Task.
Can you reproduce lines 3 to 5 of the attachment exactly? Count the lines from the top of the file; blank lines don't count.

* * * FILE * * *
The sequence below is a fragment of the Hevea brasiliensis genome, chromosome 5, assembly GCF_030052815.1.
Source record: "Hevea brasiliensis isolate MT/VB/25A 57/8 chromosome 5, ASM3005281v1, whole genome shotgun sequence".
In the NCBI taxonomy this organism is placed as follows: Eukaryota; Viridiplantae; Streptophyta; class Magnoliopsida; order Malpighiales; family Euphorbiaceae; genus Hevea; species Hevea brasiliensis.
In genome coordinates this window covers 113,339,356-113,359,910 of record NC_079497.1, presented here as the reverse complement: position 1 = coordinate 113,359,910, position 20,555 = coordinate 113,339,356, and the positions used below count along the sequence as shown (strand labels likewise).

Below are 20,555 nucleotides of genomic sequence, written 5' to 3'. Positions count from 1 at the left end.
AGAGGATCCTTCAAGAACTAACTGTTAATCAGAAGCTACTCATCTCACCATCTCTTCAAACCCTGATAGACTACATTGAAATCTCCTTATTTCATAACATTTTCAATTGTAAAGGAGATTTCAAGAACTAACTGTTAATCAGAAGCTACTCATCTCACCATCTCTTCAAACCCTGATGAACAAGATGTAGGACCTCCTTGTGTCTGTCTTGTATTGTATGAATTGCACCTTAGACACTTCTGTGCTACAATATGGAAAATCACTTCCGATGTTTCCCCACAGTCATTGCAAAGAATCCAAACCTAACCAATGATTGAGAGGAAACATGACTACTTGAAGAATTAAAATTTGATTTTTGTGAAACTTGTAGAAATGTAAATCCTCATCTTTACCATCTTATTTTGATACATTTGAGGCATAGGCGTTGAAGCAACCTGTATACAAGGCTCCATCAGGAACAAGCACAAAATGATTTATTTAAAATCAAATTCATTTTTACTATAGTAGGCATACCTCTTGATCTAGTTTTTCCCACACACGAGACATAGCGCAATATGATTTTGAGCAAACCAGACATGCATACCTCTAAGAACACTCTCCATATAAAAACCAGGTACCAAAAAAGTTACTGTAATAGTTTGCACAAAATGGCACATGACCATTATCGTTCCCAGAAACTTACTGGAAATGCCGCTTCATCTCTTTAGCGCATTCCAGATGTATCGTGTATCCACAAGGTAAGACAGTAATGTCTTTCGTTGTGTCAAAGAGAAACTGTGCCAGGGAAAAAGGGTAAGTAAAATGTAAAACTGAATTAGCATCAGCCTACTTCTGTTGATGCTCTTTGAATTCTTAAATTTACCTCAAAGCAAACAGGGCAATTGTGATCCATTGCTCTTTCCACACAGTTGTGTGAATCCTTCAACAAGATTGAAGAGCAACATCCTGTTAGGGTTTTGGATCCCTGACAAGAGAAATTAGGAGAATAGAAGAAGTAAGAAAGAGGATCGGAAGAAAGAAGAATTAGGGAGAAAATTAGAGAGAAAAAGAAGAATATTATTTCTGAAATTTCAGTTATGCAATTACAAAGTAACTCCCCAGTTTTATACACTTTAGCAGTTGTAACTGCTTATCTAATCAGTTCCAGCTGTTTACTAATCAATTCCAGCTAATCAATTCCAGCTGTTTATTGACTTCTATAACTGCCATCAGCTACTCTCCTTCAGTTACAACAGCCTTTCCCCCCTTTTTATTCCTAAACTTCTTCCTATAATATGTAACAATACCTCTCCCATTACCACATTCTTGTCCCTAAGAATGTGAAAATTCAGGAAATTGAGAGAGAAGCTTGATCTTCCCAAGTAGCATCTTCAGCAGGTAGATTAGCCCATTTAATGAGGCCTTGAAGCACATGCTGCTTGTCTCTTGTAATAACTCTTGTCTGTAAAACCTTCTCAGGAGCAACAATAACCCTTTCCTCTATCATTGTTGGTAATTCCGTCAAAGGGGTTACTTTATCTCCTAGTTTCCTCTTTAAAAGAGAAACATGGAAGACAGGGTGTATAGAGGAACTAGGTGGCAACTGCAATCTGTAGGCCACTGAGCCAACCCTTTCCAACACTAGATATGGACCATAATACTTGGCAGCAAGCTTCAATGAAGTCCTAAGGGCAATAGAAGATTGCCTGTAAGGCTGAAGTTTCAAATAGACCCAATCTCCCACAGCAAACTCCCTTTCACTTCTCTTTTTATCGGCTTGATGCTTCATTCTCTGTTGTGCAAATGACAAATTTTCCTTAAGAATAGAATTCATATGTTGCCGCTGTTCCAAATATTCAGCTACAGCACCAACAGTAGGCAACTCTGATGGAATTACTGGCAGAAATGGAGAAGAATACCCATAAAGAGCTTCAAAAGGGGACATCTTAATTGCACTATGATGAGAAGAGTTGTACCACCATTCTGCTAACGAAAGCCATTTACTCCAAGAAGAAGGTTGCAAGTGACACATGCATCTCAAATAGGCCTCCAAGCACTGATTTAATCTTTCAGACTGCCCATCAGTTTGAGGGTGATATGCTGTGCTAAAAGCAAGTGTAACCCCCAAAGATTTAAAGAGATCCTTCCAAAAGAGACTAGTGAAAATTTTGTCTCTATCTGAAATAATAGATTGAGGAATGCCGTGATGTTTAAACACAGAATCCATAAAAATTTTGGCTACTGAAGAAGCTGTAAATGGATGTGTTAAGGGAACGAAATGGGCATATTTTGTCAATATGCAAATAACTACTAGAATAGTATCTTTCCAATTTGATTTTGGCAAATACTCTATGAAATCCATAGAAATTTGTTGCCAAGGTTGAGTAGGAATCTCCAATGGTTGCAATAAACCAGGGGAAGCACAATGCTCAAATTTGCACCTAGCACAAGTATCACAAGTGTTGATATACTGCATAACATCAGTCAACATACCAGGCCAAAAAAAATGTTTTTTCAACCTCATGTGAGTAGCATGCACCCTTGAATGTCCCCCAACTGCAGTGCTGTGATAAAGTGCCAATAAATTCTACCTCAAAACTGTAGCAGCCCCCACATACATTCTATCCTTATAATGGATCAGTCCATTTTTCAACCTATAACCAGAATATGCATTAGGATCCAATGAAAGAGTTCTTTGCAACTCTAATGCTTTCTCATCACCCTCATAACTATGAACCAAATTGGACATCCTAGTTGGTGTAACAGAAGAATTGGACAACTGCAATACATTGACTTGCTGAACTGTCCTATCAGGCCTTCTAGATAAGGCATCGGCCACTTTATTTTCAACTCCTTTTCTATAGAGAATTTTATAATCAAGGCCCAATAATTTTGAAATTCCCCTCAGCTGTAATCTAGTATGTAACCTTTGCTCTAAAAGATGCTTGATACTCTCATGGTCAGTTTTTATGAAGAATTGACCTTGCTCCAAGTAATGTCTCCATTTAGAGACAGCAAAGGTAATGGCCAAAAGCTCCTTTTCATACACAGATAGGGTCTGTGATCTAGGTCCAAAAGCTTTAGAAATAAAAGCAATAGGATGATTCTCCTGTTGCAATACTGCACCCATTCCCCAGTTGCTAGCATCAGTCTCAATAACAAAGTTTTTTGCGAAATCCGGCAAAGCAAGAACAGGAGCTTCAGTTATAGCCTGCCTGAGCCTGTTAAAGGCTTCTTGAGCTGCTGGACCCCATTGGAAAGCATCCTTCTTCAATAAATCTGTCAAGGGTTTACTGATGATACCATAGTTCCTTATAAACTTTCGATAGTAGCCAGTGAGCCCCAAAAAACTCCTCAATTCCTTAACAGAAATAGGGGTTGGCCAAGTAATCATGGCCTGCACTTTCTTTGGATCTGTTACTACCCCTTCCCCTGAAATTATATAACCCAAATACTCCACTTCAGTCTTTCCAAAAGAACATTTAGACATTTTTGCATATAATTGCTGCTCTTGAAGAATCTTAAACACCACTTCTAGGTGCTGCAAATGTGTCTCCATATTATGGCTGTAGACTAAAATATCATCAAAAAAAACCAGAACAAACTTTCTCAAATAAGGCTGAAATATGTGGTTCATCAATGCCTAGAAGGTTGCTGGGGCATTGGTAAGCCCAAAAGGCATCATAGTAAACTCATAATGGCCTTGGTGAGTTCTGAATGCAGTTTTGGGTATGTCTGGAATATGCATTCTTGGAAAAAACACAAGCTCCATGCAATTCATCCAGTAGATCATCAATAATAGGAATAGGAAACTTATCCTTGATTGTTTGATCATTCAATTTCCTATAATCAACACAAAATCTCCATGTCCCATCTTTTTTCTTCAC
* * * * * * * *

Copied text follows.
In the NCBI taxonomy this organism is placed as follows: Eukaryota; Viridiplantae; Streptophyta; class Magnoliopsida; order Malpighiales; family Euphorbiaceae; genus Hevea; species Hevea brasiliensis.
In genome coordinates this window covers 113,339,356-113,359,910 of record NC_079497.1, presented here as the reverse complement: position 1 = coordinate 113,359,910, position 20,555 = coordinate 113,339,356, and the positions used below count along the sequence as shown (strand labels likewise).

Below are 20,555 nucleotides of genomic sequence, written 5' to 3'. Positions count from 1 at the left end.